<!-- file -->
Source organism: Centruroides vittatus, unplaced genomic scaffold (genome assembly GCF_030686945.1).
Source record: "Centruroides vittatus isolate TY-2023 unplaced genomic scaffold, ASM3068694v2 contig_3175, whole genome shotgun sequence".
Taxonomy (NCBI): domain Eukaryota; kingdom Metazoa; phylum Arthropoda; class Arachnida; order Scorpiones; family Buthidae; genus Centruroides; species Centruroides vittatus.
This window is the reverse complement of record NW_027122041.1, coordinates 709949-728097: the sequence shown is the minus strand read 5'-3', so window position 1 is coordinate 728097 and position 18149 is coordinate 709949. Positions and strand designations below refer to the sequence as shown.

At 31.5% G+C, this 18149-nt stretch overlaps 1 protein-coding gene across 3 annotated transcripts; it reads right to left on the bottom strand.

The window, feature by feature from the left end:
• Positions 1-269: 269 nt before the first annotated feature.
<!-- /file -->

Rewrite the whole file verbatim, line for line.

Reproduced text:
Source organism: Centruroides vittatus, unplaced genomic scaffold (genome assembly GCF_030686945.1).
Source record: "Centruroides vittatus isolate TY-2023 unplaced genomic scaffold, ASM3068694v2 contig_3175, whole genome shotgun sequence".
Taxonomy (NCBI): domain Eukaryota; kingdom Metazoa; phylum Arthropoda; class Arachnida; order Scorpiones; family Buthidae; genus Centruroides; species Centruroides vittatus.
This window is the reverse complement of record NW_027122041.1, coordinates 709949-728097: the sequence shown is the minus strand read 5'-3', so window position 1 is coordinate 728097 and position 18149 is coordinate 709949. Positions and strand designations below refer to the sequence as shown.

At 31.5% G+C, this 18149-nt stretch overlaps 1 protein-coding gene across 3 annotated transcripts; it reads right to left on the bottom strand.

The window, feature by feature from the left end:
• Positions 1-269: 269 nt before the first annotated feature.